Special Vehicles for Foreign Investment in Vietnam

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Jun. 21 – To fuel development, the Vietnam government has created forms of vehicles for investment other than the standard 100 percent foreign-owned enterprise and joint venture. These special investment vehicles give foreign operators and private capital the opportunity to access specific projects for shorter periods of time or in formerly publicly managed businesses in cooperation with the State.

These vehicles are primarily business cooperation contracts and specific authorized projects, which include build-operate-transfer contracts, build-transfer-operate contracts and build-transfer contracts. These contractual forms are particularly suitable for the infrastructure and service sectors and can vary in terms of partners, degree of foreign investor participation, project duration, sector, and application procedure. These vehicles are mainly regulated by the Law on Investment, along with other relevant legislation.

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Business Cooperation Contracts

A business cooperation contract (BCC) is signed between multiple parties, typically between a foreign investor and a local company or the government, with the objective of jointly conducting business operations in Vietnam on the basis of mutual allocation of responsibilities and sharing of profits or losses. This is done so without the need to create or form a legal entity in Vietnam. For example, France Telecom entered into a BCC with state-owned Vietnam Post and Telecommunications to install 540,000 fixed-telephone lines over seven years.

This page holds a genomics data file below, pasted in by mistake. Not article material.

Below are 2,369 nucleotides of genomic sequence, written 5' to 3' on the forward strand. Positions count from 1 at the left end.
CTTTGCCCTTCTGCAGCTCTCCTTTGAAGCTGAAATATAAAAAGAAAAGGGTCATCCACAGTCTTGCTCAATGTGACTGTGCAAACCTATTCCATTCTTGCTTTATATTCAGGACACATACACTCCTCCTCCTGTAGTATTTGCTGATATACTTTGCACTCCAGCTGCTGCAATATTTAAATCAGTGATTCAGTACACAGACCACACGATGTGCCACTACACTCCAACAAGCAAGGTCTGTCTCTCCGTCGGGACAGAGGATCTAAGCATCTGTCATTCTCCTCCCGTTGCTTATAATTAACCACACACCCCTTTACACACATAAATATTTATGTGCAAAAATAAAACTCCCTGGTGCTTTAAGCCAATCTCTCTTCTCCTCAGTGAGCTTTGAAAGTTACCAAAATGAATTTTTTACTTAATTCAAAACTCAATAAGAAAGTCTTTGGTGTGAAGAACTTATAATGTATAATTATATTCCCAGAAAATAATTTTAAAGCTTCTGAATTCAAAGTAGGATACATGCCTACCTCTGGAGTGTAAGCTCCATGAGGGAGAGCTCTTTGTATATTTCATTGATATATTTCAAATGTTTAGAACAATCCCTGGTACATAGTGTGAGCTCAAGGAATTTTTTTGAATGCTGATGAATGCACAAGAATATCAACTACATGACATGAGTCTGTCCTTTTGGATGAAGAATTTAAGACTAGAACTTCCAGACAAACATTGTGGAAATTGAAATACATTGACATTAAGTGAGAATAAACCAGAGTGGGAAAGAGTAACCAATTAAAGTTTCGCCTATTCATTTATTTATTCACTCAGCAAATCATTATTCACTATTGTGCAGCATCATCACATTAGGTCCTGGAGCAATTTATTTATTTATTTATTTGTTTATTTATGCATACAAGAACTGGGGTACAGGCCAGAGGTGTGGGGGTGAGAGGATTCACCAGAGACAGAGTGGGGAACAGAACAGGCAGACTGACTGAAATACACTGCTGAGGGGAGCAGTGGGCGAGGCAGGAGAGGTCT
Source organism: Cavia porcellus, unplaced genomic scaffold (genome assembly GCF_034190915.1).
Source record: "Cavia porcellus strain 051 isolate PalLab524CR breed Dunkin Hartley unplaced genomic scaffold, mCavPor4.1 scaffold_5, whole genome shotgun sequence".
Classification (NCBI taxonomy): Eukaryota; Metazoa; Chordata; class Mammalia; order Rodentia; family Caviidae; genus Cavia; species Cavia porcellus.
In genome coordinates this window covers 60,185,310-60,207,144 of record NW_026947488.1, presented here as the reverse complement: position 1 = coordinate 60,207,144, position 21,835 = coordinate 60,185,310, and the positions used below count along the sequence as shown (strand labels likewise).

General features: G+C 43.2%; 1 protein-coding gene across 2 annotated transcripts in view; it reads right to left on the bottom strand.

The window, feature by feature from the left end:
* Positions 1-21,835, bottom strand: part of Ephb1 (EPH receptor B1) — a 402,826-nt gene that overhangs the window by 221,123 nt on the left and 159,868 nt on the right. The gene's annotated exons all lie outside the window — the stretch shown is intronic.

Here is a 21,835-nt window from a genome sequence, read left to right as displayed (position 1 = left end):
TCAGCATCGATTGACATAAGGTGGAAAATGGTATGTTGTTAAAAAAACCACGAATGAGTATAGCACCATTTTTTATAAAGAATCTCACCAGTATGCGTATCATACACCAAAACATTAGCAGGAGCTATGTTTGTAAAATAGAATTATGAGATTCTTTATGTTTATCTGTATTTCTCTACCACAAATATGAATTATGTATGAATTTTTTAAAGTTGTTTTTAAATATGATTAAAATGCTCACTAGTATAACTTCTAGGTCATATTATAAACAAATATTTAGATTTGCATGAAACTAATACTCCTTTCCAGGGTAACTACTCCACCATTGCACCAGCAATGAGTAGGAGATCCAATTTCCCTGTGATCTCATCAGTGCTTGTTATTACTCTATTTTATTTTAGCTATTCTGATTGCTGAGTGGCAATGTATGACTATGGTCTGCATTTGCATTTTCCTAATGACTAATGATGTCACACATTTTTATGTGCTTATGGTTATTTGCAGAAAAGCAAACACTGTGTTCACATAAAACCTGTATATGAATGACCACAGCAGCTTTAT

This form of business is a means of private financing without transferring management control to a foreign partner. BCCs are usually used for short- and medium-term projects lasting five to fifteen years in sectors where participation is conditional or restricted.

BCC contracts envisage the possibility of setting up a coordination board, if necessary, to ease daily operations, made up of an equal number of representatives nominated by the parties. A foreign business cooperation party can also set up an executive office in Vietnam to act as its representative in the performance of the BCC.

Specific Authorized Projects

Build-operate-transfer contracts (BOT), build-transfer-operate contracts (BTO) and build-transfer contracts (BT) are specific projects carried out by foreign investors and an authorized government agency.

These additional investment vehicles have been introduced in Vietnam to entice international capital into the infrastructure sector and help spur development on a commercially viable basis. Business scopes can range from traffic, electricity, production and business, water supply or drainage, waste treatment and other conditional or restricted sectors as stipulated by the Prime Minister.

Build-operate-transfer contracts
BOT contracts are assigned either through competitive bidding or direct negotiation. Winning investors build an infrastructure project and then commercially operate it for a fixed period of time in order to earn back the capital they invested, as well as collect profit. The project is then handed back to the government.

Under a BOT contract, the investor is completely in charge of the construction and management of a project over a specific period, after which the project is to be transferred to the State without further compensation.

Build-transfer-operate contracts
BTO contracts are almost identical to BOT contracts in terms of procedure and scope, the difference is that the transfer procedure from foreign investors to state agencies occur before the project operation starts.